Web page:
The Importance of Human Resources in a Virtual Office
There’s no question that the world of work has changed. Even before the outbreak of COVID-19, the trend toward remote work was growing apace. With the advent of the pandemic, though, that already entrenched movement exploded in popularity, as offices and workers turned to the digital office to keep their companies and careers afloat.
But even as physical offices begin to reopen, a large proportion of the workforce has expressed reluctance or a downright refusal to return to the physical office. And what that means is that now, more than ever, the future of work appears to be virtual.
Nevertheless, even as the office space and the workday changes in this new era of telecommuting, one thing hasn’t changed: The need for human resources (HR_ professionals to help keep the company humming. But what, exactly, is the role of HR in today’s virtual office?
Fundamentally, HR is a people-focused endeavor. And unless and until all work is done by machines, that means that there will always be a need for HR professionals, even in remote work environments.
Cultivating strong, productive relationships between employees and their company, colleagues, and leadership encapsulates the primary mission of HR. And what that boils down to, essentially, is the issue of employee engagement.
Unfortunately, though, engagement can be a particularly thorny issue in the virtual office. After all, when employees work from home, it’s very easy for them to feel disconnected and isolated.
This is where the human resources professional can shine, A principal function of HR is to support enterprise success by leveraging the power of its people. And that means supporting employee engagement as a means to foster collaboration and team cohesiveness, even when staff are working from home.
Fortunately, there are several ways that HR pros can do this, one of the most beneficial of which, perhaps, is the use of virtual office meeting spaces. These platforms enable employees to come together in real-time. Similarly, for employees who want or need in-person interactions with their colleagues, coworking locations may be rented at affordable rates in cities worldwide.
HR specialists can schedule daily or weekly meetings in the virtual office space, establish secure meeting rooms, send invitations and links to remote workers, and ensure that employees have the training and the technology they need to access and participate in these virtual meetings.
Indeed, though the job functions of the HR specialist are wide and varied, it’s perhaps in the arena of facilitating employee engagement that they contribute most directly to the success of organizations and employees alike in the virtual office space. And this means that, as telecommuting increasingly becomes the norm, the need for human resources professionals, particularly those specializing in digital environments, will only grow.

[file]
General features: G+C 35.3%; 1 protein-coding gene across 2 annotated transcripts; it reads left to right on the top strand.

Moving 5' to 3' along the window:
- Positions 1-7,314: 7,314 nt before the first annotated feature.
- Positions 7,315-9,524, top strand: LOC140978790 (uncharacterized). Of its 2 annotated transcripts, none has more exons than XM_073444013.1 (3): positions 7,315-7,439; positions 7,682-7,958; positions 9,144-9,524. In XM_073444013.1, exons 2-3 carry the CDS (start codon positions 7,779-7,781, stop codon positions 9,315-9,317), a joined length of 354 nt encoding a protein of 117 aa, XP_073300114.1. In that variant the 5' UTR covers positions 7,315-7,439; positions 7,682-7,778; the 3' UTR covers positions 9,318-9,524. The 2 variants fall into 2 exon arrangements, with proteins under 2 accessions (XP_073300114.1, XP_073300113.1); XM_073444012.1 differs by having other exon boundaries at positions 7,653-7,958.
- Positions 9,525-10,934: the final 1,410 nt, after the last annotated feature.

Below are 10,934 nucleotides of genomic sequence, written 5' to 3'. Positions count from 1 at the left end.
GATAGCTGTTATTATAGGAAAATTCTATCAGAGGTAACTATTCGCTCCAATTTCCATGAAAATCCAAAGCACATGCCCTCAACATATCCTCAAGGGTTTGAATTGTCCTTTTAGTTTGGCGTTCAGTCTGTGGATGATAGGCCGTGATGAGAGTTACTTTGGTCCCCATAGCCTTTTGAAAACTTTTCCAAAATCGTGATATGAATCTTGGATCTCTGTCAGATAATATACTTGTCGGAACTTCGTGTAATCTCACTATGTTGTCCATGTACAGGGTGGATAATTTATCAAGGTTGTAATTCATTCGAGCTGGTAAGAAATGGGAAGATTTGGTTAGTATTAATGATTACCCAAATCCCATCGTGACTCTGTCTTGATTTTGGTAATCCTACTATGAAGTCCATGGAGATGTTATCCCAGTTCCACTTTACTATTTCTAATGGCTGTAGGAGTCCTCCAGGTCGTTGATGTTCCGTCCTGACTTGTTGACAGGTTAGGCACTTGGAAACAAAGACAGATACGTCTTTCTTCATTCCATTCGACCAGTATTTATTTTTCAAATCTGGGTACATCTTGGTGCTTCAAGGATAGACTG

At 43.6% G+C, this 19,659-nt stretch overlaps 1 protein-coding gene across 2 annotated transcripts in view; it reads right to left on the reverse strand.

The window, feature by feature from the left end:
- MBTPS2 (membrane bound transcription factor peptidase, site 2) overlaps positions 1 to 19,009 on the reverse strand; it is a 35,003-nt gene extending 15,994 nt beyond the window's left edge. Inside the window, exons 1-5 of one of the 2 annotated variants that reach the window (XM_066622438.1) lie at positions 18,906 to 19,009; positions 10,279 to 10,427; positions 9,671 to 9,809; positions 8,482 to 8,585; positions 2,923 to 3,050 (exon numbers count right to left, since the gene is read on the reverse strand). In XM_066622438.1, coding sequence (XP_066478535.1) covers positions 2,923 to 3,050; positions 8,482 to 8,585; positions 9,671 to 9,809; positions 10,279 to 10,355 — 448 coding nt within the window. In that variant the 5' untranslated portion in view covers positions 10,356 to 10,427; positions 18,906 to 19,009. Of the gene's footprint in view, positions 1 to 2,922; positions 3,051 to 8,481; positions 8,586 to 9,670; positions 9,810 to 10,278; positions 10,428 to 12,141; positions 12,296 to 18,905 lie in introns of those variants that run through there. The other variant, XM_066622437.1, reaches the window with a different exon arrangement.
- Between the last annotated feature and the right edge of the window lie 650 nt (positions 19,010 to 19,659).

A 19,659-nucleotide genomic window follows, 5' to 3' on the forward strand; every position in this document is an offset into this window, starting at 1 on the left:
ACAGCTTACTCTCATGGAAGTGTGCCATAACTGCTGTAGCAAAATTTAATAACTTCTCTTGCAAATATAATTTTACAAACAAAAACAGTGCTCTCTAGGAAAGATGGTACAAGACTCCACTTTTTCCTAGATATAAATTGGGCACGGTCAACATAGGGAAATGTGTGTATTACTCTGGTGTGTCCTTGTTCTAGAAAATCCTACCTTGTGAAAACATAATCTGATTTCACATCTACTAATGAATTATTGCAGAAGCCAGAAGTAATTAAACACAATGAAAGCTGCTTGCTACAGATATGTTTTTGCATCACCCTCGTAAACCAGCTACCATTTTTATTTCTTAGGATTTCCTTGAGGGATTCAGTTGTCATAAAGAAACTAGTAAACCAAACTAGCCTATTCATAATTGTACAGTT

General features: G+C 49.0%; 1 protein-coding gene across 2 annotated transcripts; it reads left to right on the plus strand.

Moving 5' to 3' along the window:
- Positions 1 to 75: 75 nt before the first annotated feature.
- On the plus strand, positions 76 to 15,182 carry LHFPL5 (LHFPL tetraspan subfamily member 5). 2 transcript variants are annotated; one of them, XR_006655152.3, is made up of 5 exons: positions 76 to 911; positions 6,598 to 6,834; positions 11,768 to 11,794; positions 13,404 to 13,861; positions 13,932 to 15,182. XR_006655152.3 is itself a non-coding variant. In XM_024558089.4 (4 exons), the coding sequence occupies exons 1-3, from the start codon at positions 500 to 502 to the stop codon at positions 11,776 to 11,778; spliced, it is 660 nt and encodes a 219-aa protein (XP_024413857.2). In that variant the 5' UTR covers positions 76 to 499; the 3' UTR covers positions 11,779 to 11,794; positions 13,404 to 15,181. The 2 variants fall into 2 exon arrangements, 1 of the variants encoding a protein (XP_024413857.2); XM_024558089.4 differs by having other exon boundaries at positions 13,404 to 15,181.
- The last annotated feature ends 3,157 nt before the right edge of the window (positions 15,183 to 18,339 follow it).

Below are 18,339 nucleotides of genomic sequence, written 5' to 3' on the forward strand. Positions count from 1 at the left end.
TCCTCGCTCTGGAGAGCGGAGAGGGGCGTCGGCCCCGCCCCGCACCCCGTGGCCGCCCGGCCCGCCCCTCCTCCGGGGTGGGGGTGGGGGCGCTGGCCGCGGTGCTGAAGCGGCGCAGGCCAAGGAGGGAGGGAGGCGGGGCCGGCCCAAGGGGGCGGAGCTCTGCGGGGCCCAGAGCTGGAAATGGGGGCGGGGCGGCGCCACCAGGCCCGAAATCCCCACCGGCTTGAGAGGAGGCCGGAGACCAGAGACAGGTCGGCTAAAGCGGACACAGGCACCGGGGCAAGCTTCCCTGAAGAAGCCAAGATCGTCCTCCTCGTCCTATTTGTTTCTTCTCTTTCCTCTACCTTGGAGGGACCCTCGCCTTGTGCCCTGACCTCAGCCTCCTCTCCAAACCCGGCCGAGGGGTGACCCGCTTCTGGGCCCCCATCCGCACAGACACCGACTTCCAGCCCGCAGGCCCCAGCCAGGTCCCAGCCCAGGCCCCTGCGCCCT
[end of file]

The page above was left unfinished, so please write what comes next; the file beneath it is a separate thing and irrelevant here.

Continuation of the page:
Supporting Organizational Goals
As important as H is in driving employee engagement in the virtual office, another critical function is in supporting key organizational goals as they are shared by and implemented through the distributed workforce.
One of the most significant challenges that remote workers face is the capacity to align their work processes with the processes and, ultimately, the goals of the team and the company. After all, when you don’t have constant face-to-face interactions with your colleagues and superiors in the course of a workday, your processes and goals may take priority.
Even more concerning, employees may assume that they are, indeed, operating in alignment with the standards, strategies, and performance metrics of the organization, only to discover that they have missed the mark. HR leaders can help ensure that remote workers are operating in concert at all times by being proactive and strategic in their personnel management tactics.
A particularly promising framework for doing this is the objectives and key results (OKR) approach. In this approach, leadership ensures that business goals are always defined and discussed in reference to specific outcomes that will demonstrate the achievement of those goals. This method is particularly important for the virtual office space because each remote worker will not only have a definitive target in mind, but they will also have clear, specific metrics that all employees share, metrics that will enable team members to objectively assess success (or failure).
When HR leaders provide this kind of clarity of vision and results for their remote teams, they’re not only cultivating a strong, data-driven business process, but they’re also helping to overcome some of the most debilitating challenges that remote workers can face: anxiety.
Studies show, for example, that employees who work from home experience significant worry over performance issues. Many suffer from imposter syndrome and the fear of missing out. But when remote workers have clear metrics, unambiguous goals, a well-defined work process, and the support of HR leaders, then they are less likely to suffer from such anxiety. And this, in turn, leads to greater productivity, improved mental health, and a decreased risk of burnout.
Human resources may seem to be superfluous in the virtual office environment, but the reality is that their role is as important as in the physical office, if not more so. HR in the virtual office contributes to the success of the remote workforce by cultivating employee engagement, supporting goal-setting, and facilitating individual and team performance.